Monthly Archives: May 2014

Need Encouragement? Check This Out!

Spend a little time looking over this Infographic to see how the average homeschooler compares with the average public schooled student.

Is it possible to say, “Making the decision to homeschool will give your child a greater chance to succeed academically than if you sent that same child to public school”?

Take a look and decide for yourself…

Also, look over my recommendations for the materials to use when homeschooling your child(ren).

You should also consider taking your family to experience Israel next year with other homeschooling families. Check out itineraries and prices.

Chris Davis

The Tyranny of the Transcript

Many homeschoolers have heard John Taylor Gatto’s quote, “If you want to educate a child, find out what the public school does and do something else.” (For those of you who still don’t know who Gatto is, John taught public school for 30 years and was eventually was awarded New York State Teacher of the Year).

“That’s all well and good, John. But, I am a homeschooling parent and there are simply some things I am required to put on my child’s transcript each of his 4 high school years. How can you say, ‘…do something else’? Like what?”

Not to despair: The largest section of my new book, Gifted: Raising Children Intentionally is dedicated to answering that very question. In the book, I take each high school subject and show how you can “do something else” in history, science, foreign language, etc.

A simple example: Why do so many public schooled children take Spanish? Is it because millions of teenagers long to learn Spanish so they can become adults who are capable of reading, writing, and speaking Spanish? Let’s be honest, now. With few exceptions (and there are exceptions) they take Spanish because 1) They have to take 2 years of a foreign language to graduate; and, 2) Spanish is considered the easiest foreign language to pass.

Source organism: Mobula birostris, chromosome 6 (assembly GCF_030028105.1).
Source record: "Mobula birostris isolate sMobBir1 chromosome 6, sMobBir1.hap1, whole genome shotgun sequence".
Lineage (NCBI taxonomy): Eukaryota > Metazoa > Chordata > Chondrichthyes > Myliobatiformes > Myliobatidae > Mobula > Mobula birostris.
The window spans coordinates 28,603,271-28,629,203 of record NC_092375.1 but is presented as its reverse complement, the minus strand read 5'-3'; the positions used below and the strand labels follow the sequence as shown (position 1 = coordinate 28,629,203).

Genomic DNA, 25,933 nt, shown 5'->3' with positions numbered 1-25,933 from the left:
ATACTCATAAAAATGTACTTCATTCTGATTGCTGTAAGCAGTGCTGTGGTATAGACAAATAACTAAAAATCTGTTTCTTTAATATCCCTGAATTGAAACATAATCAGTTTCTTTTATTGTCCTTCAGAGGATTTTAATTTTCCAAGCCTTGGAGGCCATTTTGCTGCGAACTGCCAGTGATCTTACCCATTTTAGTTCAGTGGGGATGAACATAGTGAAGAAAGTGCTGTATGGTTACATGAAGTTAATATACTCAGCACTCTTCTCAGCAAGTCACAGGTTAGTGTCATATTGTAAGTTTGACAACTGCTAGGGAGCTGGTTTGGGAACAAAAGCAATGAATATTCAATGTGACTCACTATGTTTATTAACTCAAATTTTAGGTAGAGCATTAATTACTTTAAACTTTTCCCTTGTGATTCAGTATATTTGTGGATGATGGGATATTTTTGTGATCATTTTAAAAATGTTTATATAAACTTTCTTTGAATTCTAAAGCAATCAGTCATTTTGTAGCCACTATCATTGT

Is there an alternative to taking Spanish? Yes, and I don’t mean taking French or Italian or any other “normal” language…

What about History? Yes, there are alternatives to this subject as well as every other subject required for graduation.

If the high school transcript is driving your homeschooling, put on the brakes and change gears. Check out my new book: Gifted: Raising Children Intentionally. Available on Amazon in paperback and e-book format.

Chris Davis

What Would You Call It?

ImageTake a look at the image to the left. What would you call it?

Most would call it “acorn” because that is what we have always known it to be called. These things are all over the ground where I live (East Tennessee) because their trees are all over the place here.

 

Now, may I suggest a different name? Oak Tree.

“Oh, no,” you say. “That is not an oak tree. It is the seed of an oak tree. The seed of an oak tree is called an “acorn”. You may call it an oak tree when the seed germinates and looks like an oak tree.

“Really?” So, a thing’s reality is what it looks like now—in its present state? I should not call it what it is intended to be until it actually becomes that thing?